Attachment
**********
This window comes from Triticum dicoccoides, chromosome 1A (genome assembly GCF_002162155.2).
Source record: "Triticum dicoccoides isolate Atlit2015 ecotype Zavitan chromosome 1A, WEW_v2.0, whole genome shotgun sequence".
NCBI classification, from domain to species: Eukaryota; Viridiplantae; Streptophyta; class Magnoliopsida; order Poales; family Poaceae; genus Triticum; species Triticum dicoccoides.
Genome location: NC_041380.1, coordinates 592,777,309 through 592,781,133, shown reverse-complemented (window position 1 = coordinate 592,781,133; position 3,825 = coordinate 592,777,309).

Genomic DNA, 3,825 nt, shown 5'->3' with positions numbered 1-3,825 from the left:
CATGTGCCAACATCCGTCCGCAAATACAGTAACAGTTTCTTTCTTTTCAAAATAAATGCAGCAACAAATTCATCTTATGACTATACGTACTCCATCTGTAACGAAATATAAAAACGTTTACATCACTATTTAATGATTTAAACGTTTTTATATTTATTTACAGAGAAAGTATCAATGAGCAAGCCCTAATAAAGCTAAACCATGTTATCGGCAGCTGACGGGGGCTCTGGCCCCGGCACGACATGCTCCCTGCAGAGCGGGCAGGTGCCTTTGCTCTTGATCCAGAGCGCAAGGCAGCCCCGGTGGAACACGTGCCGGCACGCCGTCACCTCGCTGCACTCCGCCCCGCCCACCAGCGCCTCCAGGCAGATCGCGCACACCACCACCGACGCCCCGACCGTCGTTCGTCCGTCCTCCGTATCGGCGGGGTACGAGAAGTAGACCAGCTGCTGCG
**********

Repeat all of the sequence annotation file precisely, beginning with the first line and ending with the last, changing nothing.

This window comes from Triticum dicoccoides, chromosome 1A (genome assembly GCF_002162155.2).
Source record: "Triticum dicoccoides isolate Atlit2015 ecotype Zavitan chromosome 1A, WEW_v2.0, whole genome shotgun sequence".
NCBI classification, from domain to species: Eukaryota; Viridiplantae; Streptophyta; class Magnoliopsida; order Poales; family Poaceae; genus Triticum; species Triticum dicoccoides.
Genome location: NC_041380.1, coordinates 592,777,309 through 592,781,133, shown reverse-complemented (window position 1 = coordinate 592,781,133; position 3,825 = coordinate 592,777,309).

Genomic DNA, 3,825 nt, shown 5'->3' with positions numbered 1-3,825 from the left:
CATGTGCCAACATCCGTCCGCAAATACAGTAACAGTTTCTTTCTTTTCAAAATAAATGCAGCAACAAATTCATCTTATGACTATACGTACTCCATCTGTAACGAAATATAAAAACGTTTACATCACTATTTAATGATTTAAACGTTTTTATATTTATTTACAGAGAAAGTATCAATGAGCAAGCCCTAATAAAGCTAAACCATGTTATCGGCAGCTGACGGGGGCTCTGGCCCCGGCACGACATGCTCCCTGCAGAGCGGGCAGGTGCCTTTGCTCTTGATCCAGAGCGCAAGGCAGCCCCGGTGGAACACGTGCCGGCACGCCGTCACCTCGCTGCACTCCGCCCCGCCCACCAGCGCCTCCAGGCAGATCGCGCACACCACCACCGACGCCCCGACCGTCGTTCGTCCGTCCTCCGTATCGGCGGGGTACGAGAAGTAGACCAGCTGCTGCG